He even does when he lets The Harpooners - The Westish underdog baseball team - win the championship. For a couple of pages the book appears suddenly like a overcolored Hollywood sports movie, with the classic story of the small team winning hearts and trophies in the proverbial David vs Goliath action. And just when the reader really starts to roll his eyes the predictable sports drama gets blurry and the focus shifts. Rescue in the very last minute.
And that brings me to the topic of the ballgame:
It was my former boss who recommended me the book when I was sick at home and she wanted me just to relax, read and recover. She said: "It is about baseball and I heard it is kind of based on the story of a Pittsburgh Pirates player." I of course of thought "Yay ... must be Roberto Clemente" expecting some sports magic. But .. doing some research I learned that it was not Clemente but ... Steve Blass. I pratically see the ones who are no strangers to the sport cringe their faces knowing that this is not a happy story line. And in fact most of the book is about the very talented young shortstop Henry Skrimshander, who just one step away from MLB draft loses his magic. He has to learn then painfully that he is not a machine but a human being - and that means to be set to fail but also being blessed with the potential ability to overcome this shocking discovery.
The baseball part of the book is strong, powerful and intense. It's worth reading.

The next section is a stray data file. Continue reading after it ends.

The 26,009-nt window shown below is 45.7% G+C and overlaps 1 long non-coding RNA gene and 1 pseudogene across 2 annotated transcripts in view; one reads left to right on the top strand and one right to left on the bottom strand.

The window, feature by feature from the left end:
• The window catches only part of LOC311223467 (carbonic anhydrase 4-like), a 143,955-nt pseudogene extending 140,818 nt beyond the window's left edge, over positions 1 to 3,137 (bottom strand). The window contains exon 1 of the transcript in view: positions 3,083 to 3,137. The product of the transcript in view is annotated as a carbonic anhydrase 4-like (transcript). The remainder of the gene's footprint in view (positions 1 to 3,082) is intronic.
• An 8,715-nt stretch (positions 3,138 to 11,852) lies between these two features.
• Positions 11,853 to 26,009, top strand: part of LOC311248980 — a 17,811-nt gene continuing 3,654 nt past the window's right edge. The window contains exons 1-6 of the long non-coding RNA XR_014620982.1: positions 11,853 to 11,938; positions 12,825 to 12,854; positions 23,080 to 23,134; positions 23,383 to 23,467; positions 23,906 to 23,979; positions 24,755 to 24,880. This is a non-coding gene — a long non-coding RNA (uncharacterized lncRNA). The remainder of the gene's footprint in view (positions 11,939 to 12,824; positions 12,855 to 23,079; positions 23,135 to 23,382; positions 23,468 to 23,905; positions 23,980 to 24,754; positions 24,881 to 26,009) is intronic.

Baseball & me
This is a complicated love story just like the ones in Chad Harbach's book.
One part of me is just too European to get it although I really try hard ("Baseball for Dummies"!). But I can read as much as I want, I still do not even understand the numbers running on the bottom corner of the screen *SIGH*. Don't get me wrong - I understand ... something. I know when a team scores. I know basics of offense and defense play, but I am scratching the surface, the very surface and no more. It is just so not like HOCKEY where all my senses are on alarm, where I know my lines and can see the puck mostly because my brain can guess a little ahead where it goes. I just love hockey. Baseball on the other hand still feels like it's played on another planet.
But just lately I see some light at the end of the tunnel. Watching a game live makes a major difference. The atmosphere is important for the emotional connection and the beauty of the game just enrolls in front of you.
"The Art of Fielding" became also part of the puzzle because it tells a lot about the enormous effort, the strive for perfection and the billions of possible variations which lie in the seemingly clearly defined tasks of throwing / catching / batting a ball and so does this this amazing picture by Pittsburgh photographer Duane Rieder, that explains more about baseball than the damn "Baseball for Dummies" will ever be able to do.
I also may be still a bazillion miles away from seeing by the way the pitcher is flexing his sholders and holding the ball what the ball will do when leaving the pitcher's hand. It may even take me two more years to figure out the bloody statistics, but there is something I can do already really well for quite some time: bleeding back & gold. And that's at least half of the game for us (at least mentally) in Pittsburgh, isn't it?
Raise the Jolly Roger! Let's go Bucs!
PS: The moment I am posting this the Pirates are fighting with the St. Louis Cardinals over #2 spot in their conference and play at 0.509. That does not even look that bad ... for the Pirates, but I won't jinx anything at this point like talking about being above .500 by the end of the season ... so just shhhhhh and enjoy.